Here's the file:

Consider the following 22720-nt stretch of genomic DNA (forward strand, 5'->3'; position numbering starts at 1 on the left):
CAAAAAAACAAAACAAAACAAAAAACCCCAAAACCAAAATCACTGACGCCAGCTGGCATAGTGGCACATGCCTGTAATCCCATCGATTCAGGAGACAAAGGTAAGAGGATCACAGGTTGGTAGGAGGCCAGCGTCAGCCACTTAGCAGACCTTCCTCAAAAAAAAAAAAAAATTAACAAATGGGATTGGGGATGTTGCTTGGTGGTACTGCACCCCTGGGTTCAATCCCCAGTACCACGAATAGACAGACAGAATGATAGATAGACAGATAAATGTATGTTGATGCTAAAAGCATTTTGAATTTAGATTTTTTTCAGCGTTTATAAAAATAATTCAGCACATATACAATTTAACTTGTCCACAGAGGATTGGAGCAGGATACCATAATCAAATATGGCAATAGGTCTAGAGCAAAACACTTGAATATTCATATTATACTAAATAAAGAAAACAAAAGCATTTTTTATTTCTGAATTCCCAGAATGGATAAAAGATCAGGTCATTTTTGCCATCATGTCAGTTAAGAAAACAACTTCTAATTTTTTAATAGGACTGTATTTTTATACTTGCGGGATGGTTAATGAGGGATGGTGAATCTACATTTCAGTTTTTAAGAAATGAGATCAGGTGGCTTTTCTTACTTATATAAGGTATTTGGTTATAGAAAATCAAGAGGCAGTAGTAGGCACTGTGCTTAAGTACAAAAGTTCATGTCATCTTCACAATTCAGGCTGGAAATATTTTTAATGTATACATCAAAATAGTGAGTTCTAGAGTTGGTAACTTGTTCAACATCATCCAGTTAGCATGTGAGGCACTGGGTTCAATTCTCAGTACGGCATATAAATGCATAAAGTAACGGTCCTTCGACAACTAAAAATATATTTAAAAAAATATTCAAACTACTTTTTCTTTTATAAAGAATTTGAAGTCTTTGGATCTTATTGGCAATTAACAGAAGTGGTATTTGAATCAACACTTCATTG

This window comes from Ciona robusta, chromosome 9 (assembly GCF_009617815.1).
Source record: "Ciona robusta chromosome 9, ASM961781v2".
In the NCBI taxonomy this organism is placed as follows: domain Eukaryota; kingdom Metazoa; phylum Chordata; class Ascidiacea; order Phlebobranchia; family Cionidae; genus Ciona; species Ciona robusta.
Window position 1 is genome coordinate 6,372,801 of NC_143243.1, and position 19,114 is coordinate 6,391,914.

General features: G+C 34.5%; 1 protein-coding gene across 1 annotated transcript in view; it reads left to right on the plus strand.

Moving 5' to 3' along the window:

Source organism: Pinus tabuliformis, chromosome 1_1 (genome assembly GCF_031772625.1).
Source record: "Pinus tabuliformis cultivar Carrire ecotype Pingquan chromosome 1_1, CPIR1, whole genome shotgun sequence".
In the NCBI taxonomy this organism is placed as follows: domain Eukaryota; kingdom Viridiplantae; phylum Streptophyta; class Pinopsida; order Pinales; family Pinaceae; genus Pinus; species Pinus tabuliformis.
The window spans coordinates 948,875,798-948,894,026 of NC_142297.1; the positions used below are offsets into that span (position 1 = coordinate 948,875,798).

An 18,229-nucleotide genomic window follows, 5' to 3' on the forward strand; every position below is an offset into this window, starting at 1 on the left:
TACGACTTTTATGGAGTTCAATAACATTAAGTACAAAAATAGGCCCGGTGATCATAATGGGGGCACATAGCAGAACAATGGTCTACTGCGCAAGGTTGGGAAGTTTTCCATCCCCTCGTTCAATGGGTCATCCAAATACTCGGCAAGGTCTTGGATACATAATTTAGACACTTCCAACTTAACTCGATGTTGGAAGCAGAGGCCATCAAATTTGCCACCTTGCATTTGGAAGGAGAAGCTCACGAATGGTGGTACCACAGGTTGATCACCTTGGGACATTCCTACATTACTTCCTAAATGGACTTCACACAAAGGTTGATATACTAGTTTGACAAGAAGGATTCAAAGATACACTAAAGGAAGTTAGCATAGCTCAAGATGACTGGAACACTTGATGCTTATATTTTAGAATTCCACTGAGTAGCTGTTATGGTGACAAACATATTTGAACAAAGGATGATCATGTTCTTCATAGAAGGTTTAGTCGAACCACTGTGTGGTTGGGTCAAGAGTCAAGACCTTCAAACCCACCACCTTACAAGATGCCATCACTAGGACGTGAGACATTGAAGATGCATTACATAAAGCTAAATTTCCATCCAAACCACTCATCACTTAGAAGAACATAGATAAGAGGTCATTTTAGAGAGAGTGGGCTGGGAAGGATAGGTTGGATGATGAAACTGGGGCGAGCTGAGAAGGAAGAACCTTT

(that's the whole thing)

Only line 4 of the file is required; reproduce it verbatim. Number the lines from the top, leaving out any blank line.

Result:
Source record: "Ciona robusta chromosome 9, ASM961781v2".